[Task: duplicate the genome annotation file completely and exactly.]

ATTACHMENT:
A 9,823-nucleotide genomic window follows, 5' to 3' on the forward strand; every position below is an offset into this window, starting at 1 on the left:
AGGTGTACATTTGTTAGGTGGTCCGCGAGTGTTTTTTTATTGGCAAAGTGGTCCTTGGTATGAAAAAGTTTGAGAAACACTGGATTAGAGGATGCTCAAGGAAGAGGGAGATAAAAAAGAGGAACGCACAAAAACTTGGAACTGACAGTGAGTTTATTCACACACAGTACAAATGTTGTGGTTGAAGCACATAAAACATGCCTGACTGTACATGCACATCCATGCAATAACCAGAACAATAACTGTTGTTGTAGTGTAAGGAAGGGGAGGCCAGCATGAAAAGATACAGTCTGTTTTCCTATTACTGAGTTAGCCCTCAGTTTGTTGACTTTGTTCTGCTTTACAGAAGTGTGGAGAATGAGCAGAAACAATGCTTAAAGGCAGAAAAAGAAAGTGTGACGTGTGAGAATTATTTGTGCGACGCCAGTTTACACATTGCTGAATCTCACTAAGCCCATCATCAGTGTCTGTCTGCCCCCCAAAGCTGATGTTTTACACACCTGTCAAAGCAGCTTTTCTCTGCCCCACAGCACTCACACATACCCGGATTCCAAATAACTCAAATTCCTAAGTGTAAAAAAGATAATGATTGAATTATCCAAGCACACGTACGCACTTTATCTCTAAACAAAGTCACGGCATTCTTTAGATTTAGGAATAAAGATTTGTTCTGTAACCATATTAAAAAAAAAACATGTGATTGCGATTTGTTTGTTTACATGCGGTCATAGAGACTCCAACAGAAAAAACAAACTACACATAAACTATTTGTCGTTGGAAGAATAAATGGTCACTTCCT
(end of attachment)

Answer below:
A 9,823-nucleotide genomic window follows, 5' to 3' on the forward strand; every position below is an offset into this window, starting at 1 on the left:
AGGTGTACATTTGTTAGGTGGTCCGCGAGTGTTTTTTTATTGGCAAAGTGGTCCTTGGTATGAAAAAGTTTGAGAAACACTGGATTAGAGGATGCTCAAGGAAGAGGGAGATAAAAAAGAGGAACGCACAAAAACTTGGAACTGACAGTGAGTTTATTCACACACAGTACAAATGTTGTGGTTGAAGCACATAAAACATGCCTGACTGTACATGCACATCCATGCAATAACCAGAACAATAACTGTTGTTGTAGTGTAAGGAAGGGGAGGCCAGCATGAAAAGATACAGTCTGTTTTCCTATTACTGAGTTAGCCCTCAGTTTGTTGACTTTGTTCTGCTTTACAGAAGTGTGGAGAATGAGCAGAAACAATGCTTAAAGGCAGAAAAAGAAAGTGTGACGTGTGAGAATTATTTGTGCGACGCCAGTTTACACATTGCTGAATCTCACTAAGCCCATCATCAGTGTCTGTCTGCCCCCCAAAGCTGATGTTTTACACACCTGTCAAAGCAGCTTTTCTCTGCCCCACAGCACTCACACATACCCGGATTCCAAATAACTCAAATTCCTAAGTGTAAAAAAGATAATGATTGAATTATCCAAGCACACGTACGCACTTTATCTCTAAACAAAGTCACGGCATTCTTTAGATTTAGGAATAAAGATTTGTTCTGTAACCATATTAAAAAAAAAACATGTGATTGCGATTTGTTTGTTTACATGCGGTCATAGAGACTCCAACAGAAAAAACAAACTACACATAAACTATTTGTCGTTGGAAGAATAAATGGTCACTTCCT